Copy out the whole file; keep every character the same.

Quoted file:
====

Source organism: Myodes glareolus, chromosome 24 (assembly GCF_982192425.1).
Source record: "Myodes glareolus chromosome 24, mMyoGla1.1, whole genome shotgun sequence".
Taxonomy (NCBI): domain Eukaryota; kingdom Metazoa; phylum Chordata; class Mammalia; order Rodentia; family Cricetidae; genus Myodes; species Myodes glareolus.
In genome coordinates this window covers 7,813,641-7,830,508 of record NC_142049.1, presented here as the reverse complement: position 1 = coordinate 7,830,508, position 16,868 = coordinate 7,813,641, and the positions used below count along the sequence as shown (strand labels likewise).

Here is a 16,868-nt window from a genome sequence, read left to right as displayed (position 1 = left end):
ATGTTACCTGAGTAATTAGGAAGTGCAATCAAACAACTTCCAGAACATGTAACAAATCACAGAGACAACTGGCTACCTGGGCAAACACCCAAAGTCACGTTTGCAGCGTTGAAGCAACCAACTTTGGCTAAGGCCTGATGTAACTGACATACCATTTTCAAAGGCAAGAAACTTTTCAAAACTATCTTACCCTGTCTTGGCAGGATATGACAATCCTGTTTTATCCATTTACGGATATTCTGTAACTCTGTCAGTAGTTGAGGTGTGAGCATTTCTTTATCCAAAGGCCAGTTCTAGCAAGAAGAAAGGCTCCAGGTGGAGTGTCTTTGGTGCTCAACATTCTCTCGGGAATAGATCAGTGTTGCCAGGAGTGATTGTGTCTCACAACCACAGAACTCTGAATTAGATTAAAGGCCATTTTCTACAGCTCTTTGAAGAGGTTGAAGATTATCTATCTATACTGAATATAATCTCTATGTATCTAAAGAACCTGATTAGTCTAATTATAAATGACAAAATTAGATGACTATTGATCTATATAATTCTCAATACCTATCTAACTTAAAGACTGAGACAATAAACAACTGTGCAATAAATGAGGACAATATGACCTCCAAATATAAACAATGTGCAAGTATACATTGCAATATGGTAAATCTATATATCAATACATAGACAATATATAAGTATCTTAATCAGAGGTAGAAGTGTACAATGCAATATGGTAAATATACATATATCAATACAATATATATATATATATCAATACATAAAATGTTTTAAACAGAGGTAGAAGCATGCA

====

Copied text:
Source organism: Myodes glareolus, chromosome 24 (assembly GCF_982192425.1).
Source record: "Myodes glareolus chromosome 24, mMyoGla1.1, whole genome shotgun sequence".
Taxonomy (NCBI): domain Eukaryota; kingdom Metazoa; phylum Chordata; class Mammalia; order Rodentia; family Cricetidae; genus Myodes; species Myodes glareolus.
In genome coordinates this window covers 7,813,641-7,830,508 of record NC_142049.1, presented here as the reverse complement: position 1 = coordinate 7,830,508, position 16,868 = coordinate 7,813,641, and the positions used below count along the sequence as shown (strand labels likewise).

Here is a 16,868-nt window from a genome sequence, read left to right as displayed (position 1 = left end):
ATGTTACCTGAGTAATTAGGAAGTGCAATCAAACAACTTCCAGAACATGTAACAAATCACAGAGACAACTGGCTACCTGGGCAAACACCCAAAGTCACGTTTGCAGCGTTGAAGCAACCAACTTTGGCTAAGGCCTGATGTAACTGACATACCATTTTCAAAGGCAAGAAACTTTTCAAAACTATCTTACCCTGTCTTGGCAGGATATGACAATCCTGTTTTATCCATTTACGGATATTCTGTAACTCTGTCAGTAGTTGAGGTGTGAGCATTTCTTTATCCAAAGGCCAGTTCTAGCAAGAAGAAAGGCTCCAGGTGGAGTGTCTTTGGTGCTCAACATTCTCTCGGGAATAGATCAGTGTTGCCAGGAGTGATTGTGTCTCACAACCACAGAACTCTGAATTAGATTAAAGGCCATTTTCTACAGCTCTTTGAAGAGGTTGAAGATTATCTATCTATACTGAATATAATCTCTATGTATCTAAAGAACCTGATTAGTCTAATTATAAATGACAAAATTAGATGACTATTGATCTATATAATTCTCAATACCTATCTAACTTAAAGACTGAGACAATAAACAACTGTGCAATAAATGAGGACAATATGACCTCCAAATATAAACAATGTGCAAGTATACATTGCAATATGGTAAATCTATATATCAATACATAGACAATATATAAGTATCTTAATCAGAGGTAGAAGTGTACAATGCAATATGGTAAATATACATATATCAATACAATATATATATATATATCAATACATAAAATGTTTTAAACAGAGGTAGAAGCATGCA